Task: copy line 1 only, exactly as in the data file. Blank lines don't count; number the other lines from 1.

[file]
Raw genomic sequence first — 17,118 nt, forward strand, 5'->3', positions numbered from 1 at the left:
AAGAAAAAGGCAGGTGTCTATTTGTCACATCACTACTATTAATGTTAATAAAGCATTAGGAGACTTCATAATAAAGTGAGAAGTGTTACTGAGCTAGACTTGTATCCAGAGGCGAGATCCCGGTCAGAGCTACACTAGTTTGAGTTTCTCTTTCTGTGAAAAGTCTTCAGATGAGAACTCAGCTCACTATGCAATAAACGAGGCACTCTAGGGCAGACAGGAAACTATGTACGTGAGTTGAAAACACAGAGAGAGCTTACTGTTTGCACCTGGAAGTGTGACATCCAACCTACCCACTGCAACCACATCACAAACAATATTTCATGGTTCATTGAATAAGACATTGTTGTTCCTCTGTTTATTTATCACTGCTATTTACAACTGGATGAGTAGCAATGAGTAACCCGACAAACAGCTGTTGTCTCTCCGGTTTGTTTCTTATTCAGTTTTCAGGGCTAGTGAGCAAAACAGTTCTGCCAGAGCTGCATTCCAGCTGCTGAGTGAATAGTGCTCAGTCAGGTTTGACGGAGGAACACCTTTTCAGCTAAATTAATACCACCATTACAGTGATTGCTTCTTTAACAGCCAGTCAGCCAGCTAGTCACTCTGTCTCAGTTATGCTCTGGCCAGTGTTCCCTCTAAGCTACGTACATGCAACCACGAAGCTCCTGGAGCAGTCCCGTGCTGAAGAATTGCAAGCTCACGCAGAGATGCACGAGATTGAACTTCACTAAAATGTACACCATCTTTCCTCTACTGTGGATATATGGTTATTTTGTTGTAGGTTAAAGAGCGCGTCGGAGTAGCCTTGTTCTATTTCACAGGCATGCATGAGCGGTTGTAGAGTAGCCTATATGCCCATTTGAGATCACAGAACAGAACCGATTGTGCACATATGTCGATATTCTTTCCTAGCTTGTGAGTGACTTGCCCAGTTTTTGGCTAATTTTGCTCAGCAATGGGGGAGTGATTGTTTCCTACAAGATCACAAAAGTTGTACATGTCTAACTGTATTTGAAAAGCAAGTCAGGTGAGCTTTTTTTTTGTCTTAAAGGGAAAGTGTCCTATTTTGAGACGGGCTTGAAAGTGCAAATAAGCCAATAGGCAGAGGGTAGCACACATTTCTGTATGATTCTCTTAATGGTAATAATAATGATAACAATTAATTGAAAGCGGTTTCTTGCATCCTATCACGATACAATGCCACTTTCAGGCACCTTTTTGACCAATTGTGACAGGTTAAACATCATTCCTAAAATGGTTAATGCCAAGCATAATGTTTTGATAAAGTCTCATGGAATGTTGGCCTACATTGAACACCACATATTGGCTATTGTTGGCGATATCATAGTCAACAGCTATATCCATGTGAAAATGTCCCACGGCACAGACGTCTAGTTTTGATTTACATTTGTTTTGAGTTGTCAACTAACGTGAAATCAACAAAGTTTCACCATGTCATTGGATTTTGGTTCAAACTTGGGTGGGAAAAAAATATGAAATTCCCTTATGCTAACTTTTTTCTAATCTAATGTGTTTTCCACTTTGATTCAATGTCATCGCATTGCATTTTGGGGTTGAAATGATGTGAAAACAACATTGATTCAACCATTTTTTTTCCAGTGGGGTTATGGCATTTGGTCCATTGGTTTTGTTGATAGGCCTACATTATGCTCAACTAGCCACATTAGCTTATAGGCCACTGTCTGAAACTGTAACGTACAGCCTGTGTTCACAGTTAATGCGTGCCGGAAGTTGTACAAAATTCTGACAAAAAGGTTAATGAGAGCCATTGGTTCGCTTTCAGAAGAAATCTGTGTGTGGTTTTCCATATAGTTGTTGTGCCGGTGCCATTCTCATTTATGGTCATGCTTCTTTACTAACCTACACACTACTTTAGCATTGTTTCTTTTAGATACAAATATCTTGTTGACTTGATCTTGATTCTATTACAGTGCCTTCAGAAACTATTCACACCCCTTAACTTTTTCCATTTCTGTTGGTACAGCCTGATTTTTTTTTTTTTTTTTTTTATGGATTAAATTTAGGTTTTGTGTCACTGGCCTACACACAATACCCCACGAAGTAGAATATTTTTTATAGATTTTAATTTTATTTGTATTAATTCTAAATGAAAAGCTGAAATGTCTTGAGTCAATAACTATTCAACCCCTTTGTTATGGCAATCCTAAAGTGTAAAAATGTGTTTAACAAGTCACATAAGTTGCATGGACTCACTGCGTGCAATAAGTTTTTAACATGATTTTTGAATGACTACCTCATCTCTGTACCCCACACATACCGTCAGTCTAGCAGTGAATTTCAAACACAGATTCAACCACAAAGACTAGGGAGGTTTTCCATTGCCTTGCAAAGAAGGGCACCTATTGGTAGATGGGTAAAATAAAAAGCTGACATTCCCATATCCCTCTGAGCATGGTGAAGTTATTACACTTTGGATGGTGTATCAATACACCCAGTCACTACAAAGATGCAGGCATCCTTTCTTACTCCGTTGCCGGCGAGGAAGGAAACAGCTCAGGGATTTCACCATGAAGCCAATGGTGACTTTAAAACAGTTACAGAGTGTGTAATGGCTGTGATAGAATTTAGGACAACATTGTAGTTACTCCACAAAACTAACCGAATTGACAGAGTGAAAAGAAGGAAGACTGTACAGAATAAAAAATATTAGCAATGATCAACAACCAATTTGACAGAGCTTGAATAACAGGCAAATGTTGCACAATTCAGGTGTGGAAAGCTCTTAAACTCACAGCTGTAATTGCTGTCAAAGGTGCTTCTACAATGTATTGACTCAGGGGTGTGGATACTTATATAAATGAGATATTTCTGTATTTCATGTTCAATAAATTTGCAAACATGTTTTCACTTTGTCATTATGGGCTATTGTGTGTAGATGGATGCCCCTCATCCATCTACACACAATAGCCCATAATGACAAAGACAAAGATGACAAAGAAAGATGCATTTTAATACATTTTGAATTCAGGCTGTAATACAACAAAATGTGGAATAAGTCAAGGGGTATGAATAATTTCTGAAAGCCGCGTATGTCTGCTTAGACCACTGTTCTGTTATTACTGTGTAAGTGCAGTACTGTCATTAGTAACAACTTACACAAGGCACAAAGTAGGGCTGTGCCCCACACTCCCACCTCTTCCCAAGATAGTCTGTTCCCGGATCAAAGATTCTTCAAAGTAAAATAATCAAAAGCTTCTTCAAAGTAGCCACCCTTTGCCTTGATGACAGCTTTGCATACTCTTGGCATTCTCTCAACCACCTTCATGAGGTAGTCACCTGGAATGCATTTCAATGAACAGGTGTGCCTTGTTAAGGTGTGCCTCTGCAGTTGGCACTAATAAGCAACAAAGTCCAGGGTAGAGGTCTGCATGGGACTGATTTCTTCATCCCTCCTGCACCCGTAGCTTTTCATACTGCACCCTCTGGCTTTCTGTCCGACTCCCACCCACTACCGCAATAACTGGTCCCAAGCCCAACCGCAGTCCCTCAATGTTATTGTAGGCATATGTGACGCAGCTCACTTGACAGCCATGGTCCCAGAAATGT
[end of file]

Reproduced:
Raw genomic sequence first — 17,118 nt, forward strand, 5'->3', positions numbered from 1 at the left: